In the depths of a wreck

JENNIFER ENNION
Last updated 05:15 30/06/2014
Vanuatu diving

WET AND WILD: A beachfront bungalow in Vanuatu. The SS President Coolidge wreck sits just off the shore of Espiritu Santo, the largest of the Vanuatu islands.

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It's dark. I'm in the belly of a troop carrier, 36 metres below the surface of the water. And my oxygen tank is stuck.

I frantically reach a hand over my shoulders but the tank is where it should be.

"Relax," I tell myself.

The only sound I can hear is my own breathing, which wheezes deeply like Darth Vader.

I feel around my waist, to the left first and then the right - and then I find it. The mouthpiece of my regulator has caught the edge of the hole in the ship's wall I'm attempting to swim through.

I lift it up and it easily comes loose. I breath bubbles of relief.

I'm scuba diving on SS President Coolidge, off the coast of the island Espiritu Santo in Vanuatu.

This is my second wreck dive and I'm hooked.

The Coolidge, as it's referred to, is one of Vanuatu's best and most popular dive sites.

It began life in 1931 as a luxury ocean liner but was used as a troop carrier by the US military in 1941 and 1942.

Her demise on October 26, 1942, came quickly after she hit two underwater American mines on the seabed not far from the shore of Espiritu Santo - the largest US military base after Pearl Harbour during World War II.

The captain knew immediately the ship was in trouble, and deliberately ran aground on a reef, ordering to shore the more than 5000 troops on board. All but two people survived.

Since then, she has remained beneath the water, blossoming into a fantastic artificial reef.

"This is the world's largest accessible wreck," says Australian Paul White, owner of Aore Adventure Sports and Lodge.

Paul and local dive master Alfred Niko pick me up mid-morning from Aore Island Resort, on a small island next to Santo and not far from the Coolidge.

I'm given a thorough briefing on the safety features of the dive boat before we head to the wreck. Once moored, Alfred talks me through the dive site, the route we'll take and what we can expect to see.

Alfred has been scuba diving for 24 years and has done a whopping 14,000 dives on the Coolidge. I instantly feel comfortable under his guidance.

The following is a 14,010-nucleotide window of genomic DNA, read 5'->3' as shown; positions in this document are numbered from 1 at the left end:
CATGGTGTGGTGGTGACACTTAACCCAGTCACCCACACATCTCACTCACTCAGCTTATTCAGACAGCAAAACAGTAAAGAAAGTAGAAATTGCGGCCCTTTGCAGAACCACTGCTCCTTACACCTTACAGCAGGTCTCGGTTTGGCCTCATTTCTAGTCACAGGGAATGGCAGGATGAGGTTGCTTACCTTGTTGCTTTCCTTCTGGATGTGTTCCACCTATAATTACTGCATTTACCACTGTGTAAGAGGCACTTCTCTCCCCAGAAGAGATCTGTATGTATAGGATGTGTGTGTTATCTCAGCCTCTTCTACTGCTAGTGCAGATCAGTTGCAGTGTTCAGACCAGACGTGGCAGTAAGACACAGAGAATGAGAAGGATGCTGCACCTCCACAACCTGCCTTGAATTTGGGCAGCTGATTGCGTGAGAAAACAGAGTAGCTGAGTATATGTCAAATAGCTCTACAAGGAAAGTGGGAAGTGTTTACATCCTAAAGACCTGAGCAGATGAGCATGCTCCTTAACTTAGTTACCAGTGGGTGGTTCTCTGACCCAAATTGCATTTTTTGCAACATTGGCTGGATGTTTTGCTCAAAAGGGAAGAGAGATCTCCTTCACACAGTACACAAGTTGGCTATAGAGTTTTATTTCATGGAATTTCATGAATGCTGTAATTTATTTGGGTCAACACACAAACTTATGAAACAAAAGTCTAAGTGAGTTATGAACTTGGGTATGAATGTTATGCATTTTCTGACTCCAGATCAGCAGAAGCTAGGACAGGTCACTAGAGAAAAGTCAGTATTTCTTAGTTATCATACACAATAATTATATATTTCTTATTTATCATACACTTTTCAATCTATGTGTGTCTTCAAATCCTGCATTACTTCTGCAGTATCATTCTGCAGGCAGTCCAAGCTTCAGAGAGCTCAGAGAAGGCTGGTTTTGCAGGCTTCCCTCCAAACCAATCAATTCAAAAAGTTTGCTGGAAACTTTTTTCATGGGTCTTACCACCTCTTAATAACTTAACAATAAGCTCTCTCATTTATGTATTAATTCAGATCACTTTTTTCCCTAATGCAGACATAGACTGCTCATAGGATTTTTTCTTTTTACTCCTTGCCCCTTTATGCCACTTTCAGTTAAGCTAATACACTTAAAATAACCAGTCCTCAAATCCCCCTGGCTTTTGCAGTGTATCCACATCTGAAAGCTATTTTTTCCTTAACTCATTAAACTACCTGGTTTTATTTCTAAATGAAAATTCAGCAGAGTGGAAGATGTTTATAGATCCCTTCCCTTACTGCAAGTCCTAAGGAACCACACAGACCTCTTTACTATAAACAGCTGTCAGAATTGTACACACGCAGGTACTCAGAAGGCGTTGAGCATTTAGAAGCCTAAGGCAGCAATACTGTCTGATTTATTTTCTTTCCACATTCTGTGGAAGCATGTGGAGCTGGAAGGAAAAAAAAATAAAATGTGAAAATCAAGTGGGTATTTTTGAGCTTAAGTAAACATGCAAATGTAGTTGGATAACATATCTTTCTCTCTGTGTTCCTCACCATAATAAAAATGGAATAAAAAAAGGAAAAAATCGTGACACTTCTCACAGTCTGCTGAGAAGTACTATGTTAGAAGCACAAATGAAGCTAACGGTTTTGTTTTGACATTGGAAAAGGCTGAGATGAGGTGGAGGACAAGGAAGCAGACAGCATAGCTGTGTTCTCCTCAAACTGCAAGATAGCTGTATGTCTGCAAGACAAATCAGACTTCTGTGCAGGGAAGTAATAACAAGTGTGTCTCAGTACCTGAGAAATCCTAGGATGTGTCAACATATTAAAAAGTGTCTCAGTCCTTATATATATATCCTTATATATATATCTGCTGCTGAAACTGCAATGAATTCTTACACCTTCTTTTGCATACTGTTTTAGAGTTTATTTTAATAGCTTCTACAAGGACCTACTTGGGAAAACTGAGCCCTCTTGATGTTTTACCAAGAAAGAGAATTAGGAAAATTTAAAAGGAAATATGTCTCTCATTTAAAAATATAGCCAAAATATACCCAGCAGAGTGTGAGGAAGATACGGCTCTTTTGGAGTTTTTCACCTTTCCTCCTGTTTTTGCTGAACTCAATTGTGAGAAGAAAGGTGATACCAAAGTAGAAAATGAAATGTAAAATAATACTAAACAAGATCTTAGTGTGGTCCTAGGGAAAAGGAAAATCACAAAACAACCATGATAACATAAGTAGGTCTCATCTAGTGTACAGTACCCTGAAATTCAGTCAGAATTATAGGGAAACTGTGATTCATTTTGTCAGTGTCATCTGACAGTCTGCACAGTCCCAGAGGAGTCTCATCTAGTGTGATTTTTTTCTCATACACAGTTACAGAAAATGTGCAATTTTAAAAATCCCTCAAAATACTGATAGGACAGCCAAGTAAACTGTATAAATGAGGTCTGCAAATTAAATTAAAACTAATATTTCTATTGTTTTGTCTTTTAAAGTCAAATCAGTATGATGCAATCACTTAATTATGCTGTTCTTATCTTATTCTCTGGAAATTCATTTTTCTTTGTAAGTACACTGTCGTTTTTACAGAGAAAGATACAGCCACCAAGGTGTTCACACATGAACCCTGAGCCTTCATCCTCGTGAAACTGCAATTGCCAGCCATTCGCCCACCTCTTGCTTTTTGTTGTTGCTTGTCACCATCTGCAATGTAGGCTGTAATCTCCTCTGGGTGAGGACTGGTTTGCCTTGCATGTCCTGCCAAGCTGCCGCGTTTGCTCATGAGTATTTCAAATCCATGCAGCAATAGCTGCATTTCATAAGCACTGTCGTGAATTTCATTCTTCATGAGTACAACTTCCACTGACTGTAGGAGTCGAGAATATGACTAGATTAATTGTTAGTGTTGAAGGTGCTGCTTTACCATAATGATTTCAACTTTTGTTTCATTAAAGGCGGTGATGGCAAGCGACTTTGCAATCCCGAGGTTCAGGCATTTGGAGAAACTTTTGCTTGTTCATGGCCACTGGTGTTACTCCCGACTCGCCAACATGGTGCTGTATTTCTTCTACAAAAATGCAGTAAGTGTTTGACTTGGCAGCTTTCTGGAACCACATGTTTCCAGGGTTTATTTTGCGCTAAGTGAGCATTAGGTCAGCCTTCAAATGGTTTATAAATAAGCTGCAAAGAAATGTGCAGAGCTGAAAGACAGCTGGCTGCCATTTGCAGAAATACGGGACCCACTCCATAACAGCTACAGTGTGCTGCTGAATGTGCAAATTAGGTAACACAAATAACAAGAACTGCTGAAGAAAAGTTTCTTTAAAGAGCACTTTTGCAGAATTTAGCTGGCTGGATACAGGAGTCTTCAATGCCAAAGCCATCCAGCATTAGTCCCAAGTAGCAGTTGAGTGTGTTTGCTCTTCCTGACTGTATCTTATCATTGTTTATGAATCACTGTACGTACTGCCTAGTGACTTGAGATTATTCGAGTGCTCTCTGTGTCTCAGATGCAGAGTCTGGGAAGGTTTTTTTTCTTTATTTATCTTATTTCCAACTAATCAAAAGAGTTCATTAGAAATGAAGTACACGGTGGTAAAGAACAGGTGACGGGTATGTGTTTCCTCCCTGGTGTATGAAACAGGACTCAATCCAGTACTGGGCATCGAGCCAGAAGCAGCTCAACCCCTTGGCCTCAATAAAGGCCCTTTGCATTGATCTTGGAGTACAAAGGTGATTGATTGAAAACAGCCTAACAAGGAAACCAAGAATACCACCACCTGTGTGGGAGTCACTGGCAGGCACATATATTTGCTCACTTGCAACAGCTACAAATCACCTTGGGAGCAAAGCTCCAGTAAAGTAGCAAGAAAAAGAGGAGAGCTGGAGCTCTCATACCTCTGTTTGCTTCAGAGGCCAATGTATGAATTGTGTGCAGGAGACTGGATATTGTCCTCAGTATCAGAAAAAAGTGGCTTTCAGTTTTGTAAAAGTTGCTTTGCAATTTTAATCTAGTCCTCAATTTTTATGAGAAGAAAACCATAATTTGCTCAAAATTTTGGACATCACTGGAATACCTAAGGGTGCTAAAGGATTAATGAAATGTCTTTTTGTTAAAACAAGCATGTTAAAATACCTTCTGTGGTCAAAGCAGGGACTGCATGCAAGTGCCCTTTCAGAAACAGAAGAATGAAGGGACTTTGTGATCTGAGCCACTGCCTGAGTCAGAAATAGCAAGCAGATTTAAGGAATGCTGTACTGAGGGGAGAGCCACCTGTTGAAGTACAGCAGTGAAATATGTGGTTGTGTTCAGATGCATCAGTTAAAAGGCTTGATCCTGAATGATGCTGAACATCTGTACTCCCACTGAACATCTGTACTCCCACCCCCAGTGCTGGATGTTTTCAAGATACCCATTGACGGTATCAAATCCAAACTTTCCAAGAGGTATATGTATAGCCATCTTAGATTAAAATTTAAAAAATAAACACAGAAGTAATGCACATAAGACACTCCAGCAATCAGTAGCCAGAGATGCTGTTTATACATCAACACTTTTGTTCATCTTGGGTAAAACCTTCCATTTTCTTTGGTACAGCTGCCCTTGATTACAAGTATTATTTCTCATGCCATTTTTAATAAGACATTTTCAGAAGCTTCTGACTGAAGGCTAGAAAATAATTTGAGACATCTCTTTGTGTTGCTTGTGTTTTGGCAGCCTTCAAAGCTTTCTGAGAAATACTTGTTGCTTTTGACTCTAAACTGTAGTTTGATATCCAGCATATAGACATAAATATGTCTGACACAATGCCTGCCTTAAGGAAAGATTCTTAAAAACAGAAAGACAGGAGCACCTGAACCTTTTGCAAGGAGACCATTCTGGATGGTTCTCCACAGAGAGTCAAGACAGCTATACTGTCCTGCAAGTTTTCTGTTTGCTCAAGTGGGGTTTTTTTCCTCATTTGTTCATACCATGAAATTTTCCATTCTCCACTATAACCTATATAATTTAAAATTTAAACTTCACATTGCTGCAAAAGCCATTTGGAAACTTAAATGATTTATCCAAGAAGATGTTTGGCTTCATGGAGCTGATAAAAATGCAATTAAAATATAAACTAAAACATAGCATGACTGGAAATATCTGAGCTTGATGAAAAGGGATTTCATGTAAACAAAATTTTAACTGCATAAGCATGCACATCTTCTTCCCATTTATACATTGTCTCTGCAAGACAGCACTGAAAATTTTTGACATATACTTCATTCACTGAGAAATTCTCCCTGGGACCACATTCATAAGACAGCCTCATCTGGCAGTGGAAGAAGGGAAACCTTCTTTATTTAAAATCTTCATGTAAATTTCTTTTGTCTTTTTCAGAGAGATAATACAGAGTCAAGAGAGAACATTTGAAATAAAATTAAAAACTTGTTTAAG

"It's fun," he says. "When you're happy, I'm happy. Let's go."

And with that, it's gear on and off the side of the boat we drop.

The bow of the ship is 18 metres below the water's surface. A shallow dive on the Coolidge is considered 30-35 metres, while the deepest you can go is about 65 metres.

As we descend over the top and down the side of the ship, a hawksbill turtle gracefully swims past.

The sheer size of the Coolidge is breathtaking - she's around 200 metres long, with a beam that's 27 metres wide.

Down one side we come to a stop as Alfred points at a gaping hole. He pulls out an underwater notepad and pen, and writes: "the elevator". It's astonishing, with coral-coated elevator cables spewing into the sea.

We enter the belly of the ship. It's dark and yet this magical filtered sunlight shines through rusted portholes far above us.

In some rooms, all I can see is the glow of Alfred's underwater torch and his fins.

I follow him through small rectangular cut-outs in walls, swimming sideways and occasionally becoming stuck.

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This is my most challenging dive, yet I feel the most comfortable I ever have scuba diving. I could spend hours exploring the curves of this steel body.

Alfred gives me a thumbs up - the universal dive signal for "everything OK?" I return the signal and follow him out of the ship's belly, and into a cavernous graveyard.

It's lighter here, so I can make out not tombstones but the fragmented bodies of military trucks. There are gigantic tyres and wheel arches covered by barnacles and living coral. I can make out the tread in the tyres and a large steering wheel as small tropical fish flit in front of my mask. Visibility is good.

Alfred zeros in on tiny clams with red frilly lips. Under the glow of his torch their lips flicker with an electric current. It's the same with tiny flashlight fish he points out.

During our dive, we enter a room with shelves still holding medicine bottles, some with white penicillin powder.

Elsewhere, we see aircraft fuel tanks and a cooking pot, while at another point, we come across two gun mounts. Collected in one is a neat pile of ammunition shells longer than my arms. They resemble oversized bullets and Alfred delicately picks one up and pretends to fire it like a gun to help me understand what I'm looking at.

It's amazing how much is still down here and how accessible it is to tourists.

As we make our way back to the surface, the darkness disappears and a soft aqua sea envelops us.

Small black, red and yellow fish fill the water as we pass the rising bubbles of other divers deep below.

I think to myself how happy they'll be when they enter the belly of this beautiful sleeping giant.

IF YOU GO

GETTING THERE: See airvanuatu.com.

STAYING THERE: Aore Island Resort is a great place to base yourself, as it's peaceful but still close to many activities (aoreresort.com). Prices start at about $190 a night for a studio gardenview bungalow (based on a seven-night stay and including continental breakfast).

PLAYING THERE: Aore Adventure Sports and Lodge is based on Aore Island, just a quick boat ride from SS President Coolidge (aoreadventures.com). It is a PADI Dive Centre and also operates night dives on the Coolidge.

Scuba diving is good all year-round in Vanuatu, however the trade winds pass through between May and August and it's cyclone season from November to April.

MORE INFORMATION: Visit vanuatu.travel.

The writer travelled as a guest of Vanuatu Tourism Office.

- AAP

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